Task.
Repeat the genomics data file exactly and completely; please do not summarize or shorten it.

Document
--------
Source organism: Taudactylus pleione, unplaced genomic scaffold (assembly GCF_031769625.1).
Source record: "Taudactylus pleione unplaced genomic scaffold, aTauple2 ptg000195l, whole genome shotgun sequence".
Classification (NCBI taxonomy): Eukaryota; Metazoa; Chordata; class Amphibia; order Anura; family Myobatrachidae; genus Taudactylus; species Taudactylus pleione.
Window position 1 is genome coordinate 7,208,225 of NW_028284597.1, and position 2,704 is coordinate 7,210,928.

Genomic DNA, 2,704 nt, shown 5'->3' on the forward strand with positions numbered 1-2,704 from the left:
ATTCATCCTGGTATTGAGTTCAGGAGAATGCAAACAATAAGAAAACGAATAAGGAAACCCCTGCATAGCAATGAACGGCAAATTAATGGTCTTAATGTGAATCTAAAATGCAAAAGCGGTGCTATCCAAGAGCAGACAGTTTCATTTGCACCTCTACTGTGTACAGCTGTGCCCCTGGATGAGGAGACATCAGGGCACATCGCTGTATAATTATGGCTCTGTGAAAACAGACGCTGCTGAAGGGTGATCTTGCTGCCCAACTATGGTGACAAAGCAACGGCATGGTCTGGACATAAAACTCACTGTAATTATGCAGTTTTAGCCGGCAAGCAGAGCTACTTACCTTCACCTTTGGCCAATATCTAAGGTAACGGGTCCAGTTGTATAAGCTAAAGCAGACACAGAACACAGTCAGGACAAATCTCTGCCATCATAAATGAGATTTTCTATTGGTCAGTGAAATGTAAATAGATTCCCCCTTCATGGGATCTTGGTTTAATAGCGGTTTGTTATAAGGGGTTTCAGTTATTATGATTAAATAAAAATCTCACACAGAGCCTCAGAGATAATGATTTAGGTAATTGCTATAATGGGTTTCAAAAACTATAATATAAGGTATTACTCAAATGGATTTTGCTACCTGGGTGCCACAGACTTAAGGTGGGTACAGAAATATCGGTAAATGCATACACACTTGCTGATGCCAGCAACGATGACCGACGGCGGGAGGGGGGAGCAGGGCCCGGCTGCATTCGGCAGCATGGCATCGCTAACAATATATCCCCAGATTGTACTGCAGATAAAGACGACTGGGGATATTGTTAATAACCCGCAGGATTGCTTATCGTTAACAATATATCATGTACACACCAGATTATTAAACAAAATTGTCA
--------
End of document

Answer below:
Source organism: Taudactylus pleione, unplaced genomic scaffold (assembly GCF_031769625.1).
Source record: "Taudactylus pleione unplaced genomic scaffold, aTauple2 ptg000195l, whole genome shotgun sequence".
Classification (NCBI taxonomy): Eukaryota; Metazoa; Chordata; class Amphibia; order Anura; family Myobatrachidae; genus Taudactylus; species Taudactylus pleione.
Window position 1 is genome coordinate 7,208,225 of NW_028284597.1, and position 2,704 is coordinate 7,210,928.

Genomic DNA, 2,704 nt, shown 5'->3' on the forward strand with positions numbered 1-2,704 from the left:
ATTCATCCTGGTATTGAGTTCAGGAGAATGCAAACAATAAGAAAACGAATAAGGAAACCCCTGCATAGCAATGAACGGCAAATTAATGGTCTTAATGTGAATCTAAAATGCAAAAGCGGTGCTATCCAAGAGCAGACAGTTTCATTTGCACCTCTACTGTGTACAGCTGTGCCCCTGGATGAGGAGACATCAGGGCACATCGCTGTATAATTATGGCTCTGTGAAAACAGACGCTGCTGAAGGGTGATCTTGCTGCCCAACTATGGTGACAAAGCAACGGCATGGTCTGGACATAAAACTCACTGTAATTATGCAGTTTTAGCCGGCAAGCAGAGCTACTTACCTTCACCTTTGGCCAATATCTAAGGTAACGGGTCCAGTTGTATAAGCTAAAGCAGACACAGAACACAGTCAGGACAAATCTCTGCCATCATAAATGAGATTTTCTATTGGTCAGTGAAATGTAAATAGATTCCCCCTTCATGGGATCTTGGTTTAATAGCGGTTTGTTATAAGGGGTTTCAGTTATTATGATTAAATAAAAATCTCACACAGAGCCTCAGAGATAATGATTTAGGTAATTGCTATAATGGGTTTCAAAAACTATAATATAAGGTATTACTCAAATGGATTTTGCTACCTGGGTGCCACAGACTTAAGGTGGGTACAGAAATATCGGTAAATGCATACACACTTGCTGATGCCAGCAACGATGACCGACGGCGGGAGGGGGGAGCAGGGCCCGGCTGCATTCGGCAGCATGGCATCGCTAACAATATATCCCCAGATTGTACTGCAGATAAAGACGACTGGGGATATTGTTAATAACCCGCAGGATTGCTTATCGTTAACAATATATCATGTACACACCAGATTATTAAACAAAATTGTCA